As the US-backed military operations in Syria’s Raqqa against ISIS continue, more than 20 civilians were killed in airstrikes by the US-led coalition, according to war monitor.
The Syrian Democratic Forces (SDF) alliance, which is dominated by the Kurdish YPG militia, is supported by the US as the latter uses them in its war against ISIS.
Air strikes carried out by the US-led coalition and a long fight by the SDF forces ended in recapturing Manbij from the control of the Islamic State (ISIS) group last year.
The SDF, backed by US coalition, launched also a campaign with the ultimate aim of capturing Raqqa in November and succeeded in encircling the city. Recently, they launched an assault on Deir Ezzor province to cut the road to Raqqa and surrounding ISIS effectively and were able to achieve this goal after fierce clashes.
In addition to the US-backed military operations against ISIS in Iraq, the human losses were huge in both Syria and Iraq as the coalition warplanes killed hundreds of civilians while trying to bomb the terrorist group.
Civilians killed by the US in Syria
At least 23 civilians, including eight children, were killed near Raqqa in eastern Syria by the airstrikes.
The fighter jets that carried out the strikes were believed to belong to the US-led coalition fighting the Islamic State (ISIS) armed group, the UK-based Syrian Observatory for Human Rights said on Thursday.
“The raids hit the village of al-Matab after midnight and were likely carried out by the coalition,” according to Rami Abdel Rahman, head of the Observatory.
At least six women were also among the dead in al-Matab, which lies near a key road linking Raqqa – ISIL’s de facto capital – to Deir Ezzor city, the capital of the adjacent oil-rich province.
One week before this happened, another coalition attack targeting the Tokhar area of Manbij killed at least 120 Syrian civilians, according to SOHR and local activists, in one of the highest death tolls from coalition air strikes yet.
How many were really killed?
The US-led coalition fighting ISIS in Syria and Iraq said earlier this month that its raids had unintentionally killed at least 220 civilians since 2014 in both countries.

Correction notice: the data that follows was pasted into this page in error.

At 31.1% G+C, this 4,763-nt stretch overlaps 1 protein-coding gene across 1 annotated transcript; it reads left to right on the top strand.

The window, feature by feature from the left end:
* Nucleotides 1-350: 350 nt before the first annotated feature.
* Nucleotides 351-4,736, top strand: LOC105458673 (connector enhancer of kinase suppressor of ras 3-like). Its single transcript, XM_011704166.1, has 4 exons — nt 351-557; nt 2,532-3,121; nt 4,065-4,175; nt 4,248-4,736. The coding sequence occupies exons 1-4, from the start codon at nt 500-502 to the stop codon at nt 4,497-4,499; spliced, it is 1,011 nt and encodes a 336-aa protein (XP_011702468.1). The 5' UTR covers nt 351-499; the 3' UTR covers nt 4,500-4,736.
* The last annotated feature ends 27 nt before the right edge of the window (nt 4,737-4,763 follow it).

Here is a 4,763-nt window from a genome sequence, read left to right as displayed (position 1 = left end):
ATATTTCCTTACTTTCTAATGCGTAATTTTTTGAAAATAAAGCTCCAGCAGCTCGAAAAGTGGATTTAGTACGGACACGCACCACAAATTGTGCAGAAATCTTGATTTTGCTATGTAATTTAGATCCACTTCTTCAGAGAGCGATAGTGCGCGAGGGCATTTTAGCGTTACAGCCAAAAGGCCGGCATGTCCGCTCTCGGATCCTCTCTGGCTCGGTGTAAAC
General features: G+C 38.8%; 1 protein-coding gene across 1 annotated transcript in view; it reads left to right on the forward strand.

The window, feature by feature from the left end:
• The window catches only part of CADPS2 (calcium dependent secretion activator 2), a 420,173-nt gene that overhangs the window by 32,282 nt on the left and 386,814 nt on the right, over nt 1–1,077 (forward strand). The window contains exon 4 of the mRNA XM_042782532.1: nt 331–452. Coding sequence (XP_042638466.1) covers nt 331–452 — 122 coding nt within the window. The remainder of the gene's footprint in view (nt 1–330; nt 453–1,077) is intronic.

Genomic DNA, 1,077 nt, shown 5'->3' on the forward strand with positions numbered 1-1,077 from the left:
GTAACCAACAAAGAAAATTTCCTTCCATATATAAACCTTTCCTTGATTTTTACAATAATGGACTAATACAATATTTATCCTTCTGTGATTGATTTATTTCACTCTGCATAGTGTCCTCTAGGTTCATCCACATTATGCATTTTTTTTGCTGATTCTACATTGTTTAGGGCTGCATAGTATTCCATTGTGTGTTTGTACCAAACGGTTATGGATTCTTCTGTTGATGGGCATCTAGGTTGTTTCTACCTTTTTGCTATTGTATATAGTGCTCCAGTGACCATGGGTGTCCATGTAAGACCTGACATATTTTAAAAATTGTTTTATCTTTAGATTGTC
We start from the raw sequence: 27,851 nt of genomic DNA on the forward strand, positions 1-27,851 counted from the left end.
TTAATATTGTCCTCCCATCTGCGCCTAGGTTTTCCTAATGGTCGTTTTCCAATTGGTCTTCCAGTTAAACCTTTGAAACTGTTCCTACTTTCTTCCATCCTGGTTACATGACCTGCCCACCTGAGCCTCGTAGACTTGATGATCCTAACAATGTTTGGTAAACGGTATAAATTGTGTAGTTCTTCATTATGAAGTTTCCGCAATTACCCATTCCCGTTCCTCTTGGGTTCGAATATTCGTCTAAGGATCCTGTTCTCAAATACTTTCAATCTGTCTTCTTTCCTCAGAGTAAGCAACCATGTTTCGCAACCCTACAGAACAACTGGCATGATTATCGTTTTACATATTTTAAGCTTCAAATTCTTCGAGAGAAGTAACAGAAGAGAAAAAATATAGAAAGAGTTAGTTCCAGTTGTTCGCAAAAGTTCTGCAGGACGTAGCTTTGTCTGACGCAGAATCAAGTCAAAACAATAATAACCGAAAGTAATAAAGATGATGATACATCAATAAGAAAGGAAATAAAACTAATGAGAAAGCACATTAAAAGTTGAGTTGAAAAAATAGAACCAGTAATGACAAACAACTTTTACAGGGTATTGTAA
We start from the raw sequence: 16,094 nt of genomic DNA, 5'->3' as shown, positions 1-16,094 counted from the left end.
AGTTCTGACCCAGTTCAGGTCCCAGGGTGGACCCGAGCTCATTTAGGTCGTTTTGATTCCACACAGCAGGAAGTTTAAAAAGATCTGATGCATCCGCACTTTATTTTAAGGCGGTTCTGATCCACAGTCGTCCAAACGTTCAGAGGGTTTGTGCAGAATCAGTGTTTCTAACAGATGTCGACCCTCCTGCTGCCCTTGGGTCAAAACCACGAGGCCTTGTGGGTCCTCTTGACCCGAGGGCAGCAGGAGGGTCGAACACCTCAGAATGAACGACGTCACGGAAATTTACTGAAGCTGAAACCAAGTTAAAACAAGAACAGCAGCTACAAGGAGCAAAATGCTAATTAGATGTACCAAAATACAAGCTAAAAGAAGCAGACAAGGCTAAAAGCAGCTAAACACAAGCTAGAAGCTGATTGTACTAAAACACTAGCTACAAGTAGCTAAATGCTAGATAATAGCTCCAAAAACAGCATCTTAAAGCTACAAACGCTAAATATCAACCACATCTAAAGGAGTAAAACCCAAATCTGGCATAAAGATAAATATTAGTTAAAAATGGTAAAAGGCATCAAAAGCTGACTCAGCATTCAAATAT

Critics say the real number is much higher.
Amnesty International said in October 2016 that the US-led coalition has killed at least 300 civilians in Syria.
“In its backing of anti-Isis ground forces during this summer’s Manbij campaign, the US-led coalition killed some 250 or more civilians, and yet it does not acknowledge them,” said Neil Sammonds, Amnesty’s researcher for Syria.
It is a conservative toll compared with estimates from other monitoring groups, which put the number of deaths from coalition bombing at 600 to 1,000. The monitoring groups include the Syrian Network for Human Rights, the Syrian Observatory for Human Rights and the Violations Documentation Centre.
However, the US administration stick to their story and numbers.
US Central Command, which leaders Operation Inherent Resolve, confirmed 21 civilian deaths in nine new incidents in its latest round of investigations.
“We regret the unintentional loss of civilian lives resulting from coalition efforts to defeat Isis in Iraq and Syria and express our deepest sympathies to the families and others affected by these strikes,” a spokesperson said.
The deadliest single strike was in Mosul on 13 January, where investigators found eight civilians were “unintentionally killed” in an operation targeting Isis fighters in a house.
Anyway, the US administration say that they tke every measure to assure their forces don’t kill civilians by mistake.
“Although the Coalition takes extraordinary efforts to strike military targets in a manner that minimises the risk of civilian casualties, in some incidents casualties are unavoidable,” a spokesperson for said.
“In each of the incidents, the investigation assessed that although all feasible precautions were taken and the decision to strike complied with the Law of Armed Conflict, unintended civilian casualties unfortunately occurred.”
The US administration admitted it was unable to “fully investigate all reports of possible civilian casualties using traditional investigative methods, such as interviewing witnesses and examining the site”, saying it instead interviews pilots, reviews strike footage and analyses information from partner forces, governments, humanitarian groups, traditional and social media.
All confirmed incidents so far were authorised under Barack Obama’s administration, while a similar strategy is expected to continue under Donald Trump.